TikTok had been preparing Project Texas for over a year by separating its backend operations and code in the US.

Biden Administration Actions

The Biden administration sought to regulate TikTok and banned the app from government devices in February 2023.

In March 2023, TikTok CEO Shou Zi Chew appeared for the first time in a hearing before members of parliament. He testified and defended the company, requesting a suspension of the ban imposed by the US government.

At that time, Chew repeatedly denied TikTok's relationship with the Chinese government and referred to TikTok's data security practices, which he claimed were unprecedented compared to unnamed social media competitors.

However, members of the House Energy and Commerce Committee supported a full ban of the app in the US.

State-Level TikTok Bans

In May 2023, Montana became the first US state to sign a law banning TikTok.

This occurred as several other Republican-controlled states had banned TikTok on government-issued devices, but Montana was the first state to impose a total ban on the app.

New Rules Passed, TikTok Faces Blocking

Congress continued to discuss a bill that could hobble TikTok. A House committee unanimously voted last week to advance a bipartisan bill that would force ByteDance to divest its ownership of the TikTok app within 165 days.

And the rule has now been passed. Reuters reported that the content of the bill passed by the US House of Representatives Congress requires ByteDance, the Chinese company that owns TikTok, to divest their shares in TikTok within the next 6 months.

The bill was passed with the support of the two largest parties in the US, Democrats and Republicans, with a vote of 352-65. However, the regulation could potentially face obstacles in the US Senate. According to Reuters, some members of the US Senate prefer a different approach regarding TikTok's threat to US national security.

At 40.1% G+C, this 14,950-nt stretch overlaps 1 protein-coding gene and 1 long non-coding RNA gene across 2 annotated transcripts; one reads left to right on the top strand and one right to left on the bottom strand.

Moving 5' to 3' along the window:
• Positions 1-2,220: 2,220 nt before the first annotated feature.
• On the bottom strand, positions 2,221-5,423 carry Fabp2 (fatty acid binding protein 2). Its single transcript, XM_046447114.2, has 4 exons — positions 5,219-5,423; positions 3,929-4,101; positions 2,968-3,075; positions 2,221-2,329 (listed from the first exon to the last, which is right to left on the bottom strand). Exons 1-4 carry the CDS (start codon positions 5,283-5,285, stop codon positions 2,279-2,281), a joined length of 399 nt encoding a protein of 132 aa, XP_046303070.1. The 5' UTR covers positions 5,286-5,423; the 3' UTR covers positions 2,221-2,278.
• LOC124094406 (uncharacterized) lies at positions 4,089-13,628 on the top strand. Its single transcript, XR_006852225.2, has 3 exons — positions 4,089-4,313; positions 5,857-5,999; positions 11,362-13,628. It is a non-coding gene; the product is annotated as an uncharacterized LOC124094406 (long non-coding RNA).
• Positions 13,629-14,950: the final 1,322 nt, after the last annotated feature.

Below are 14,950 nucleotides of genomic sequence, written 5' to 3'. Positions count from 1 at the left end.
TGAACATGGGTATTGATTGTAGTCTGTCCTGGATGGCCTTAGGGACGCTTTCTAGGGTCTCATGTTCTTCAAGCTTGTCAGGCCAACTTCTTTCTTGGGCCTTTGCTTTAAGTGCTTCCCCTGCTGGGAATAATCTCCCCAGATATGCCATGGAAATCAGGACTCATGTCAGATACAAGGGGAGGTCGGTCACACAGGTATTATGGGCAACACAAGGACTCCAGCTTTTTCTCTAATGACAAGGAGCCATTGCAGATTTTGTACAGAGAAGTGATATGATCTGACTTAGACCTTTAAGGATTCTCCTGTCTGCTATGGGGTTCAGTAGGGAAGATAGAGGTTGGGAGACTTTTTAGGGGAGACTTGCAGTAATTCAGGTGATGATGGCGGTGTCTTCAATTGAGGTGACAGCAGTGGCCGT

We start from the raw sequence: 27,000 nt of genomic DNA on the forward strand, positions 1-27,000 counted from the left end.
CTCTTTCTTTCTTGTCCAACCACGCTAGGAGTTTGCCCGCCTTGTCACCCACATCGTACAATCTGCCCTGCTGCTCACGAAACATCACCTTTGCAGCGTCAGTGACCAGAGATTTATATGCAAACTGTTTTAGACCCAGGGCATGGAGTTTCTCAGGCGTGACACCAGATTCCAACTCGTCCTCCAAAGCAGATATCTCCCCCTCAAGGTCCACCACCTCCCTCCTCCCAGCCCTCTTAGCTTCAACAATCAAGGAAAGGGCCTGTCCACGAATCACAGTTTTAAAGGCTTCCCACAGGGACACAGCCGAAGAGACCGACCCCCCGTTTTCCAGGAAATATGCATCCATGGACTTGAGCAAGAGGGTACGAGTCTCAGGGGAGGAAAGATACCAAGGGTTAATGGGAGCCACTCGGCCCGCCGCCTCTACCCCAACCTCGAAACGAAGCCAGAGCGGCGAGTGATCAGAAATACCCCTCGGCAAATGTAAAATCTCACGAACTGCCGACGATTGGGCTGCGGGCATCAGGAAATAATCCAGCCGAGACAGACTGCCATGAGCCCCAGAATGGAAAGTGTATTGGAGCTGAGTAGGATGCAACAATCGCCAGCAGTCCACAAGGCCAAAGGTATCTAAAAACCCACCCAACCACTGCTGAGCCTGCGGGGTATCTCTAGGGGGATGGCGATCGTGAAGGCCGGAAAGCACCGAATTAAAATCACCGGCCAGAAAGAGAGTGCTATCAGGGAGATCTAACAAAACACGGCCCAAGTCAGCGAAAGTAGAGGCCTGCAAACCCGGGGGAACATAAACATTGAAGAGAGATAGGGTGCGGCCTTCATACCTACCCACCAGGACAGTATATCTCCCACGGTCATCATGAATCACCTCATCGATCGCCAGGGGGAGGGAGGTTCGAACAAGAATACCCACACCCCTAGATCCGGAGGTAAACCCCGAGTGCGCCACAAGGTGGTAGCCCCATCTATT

"We are working hard to educate the Senate on the impact of this bill on over 170 million US users of our services. Our strategy remains the same; we believe that the best way to address national security concerns is through transparent, US-based user data protection," TikTok management said in an internal memo quoted by Reuters.

The fate of TikTok is under scrutiny in Washington DC. Several members of the US Congress have stated that their offices have been inundated with calls from teenage TikTok users opposing the regulation. Complaints about TikTok even outnumbered calls for a ceasefire in Gaza.

"The process is very secretive, and this law is being enforced for one reason, to block," a TikTok spokesperson said.

TikTok is one of several targets of the US government in their efforts to contain what they perceive as China's threatening influence on national security. Other targets include IoT technology in motor vehicles, AI chips, and giant cranes in US ports.

Senator Maria Cantwell, who chairs the Senate Commerce Committee, stated that she wants to ensure that the regulations passed can withstand legal challenges.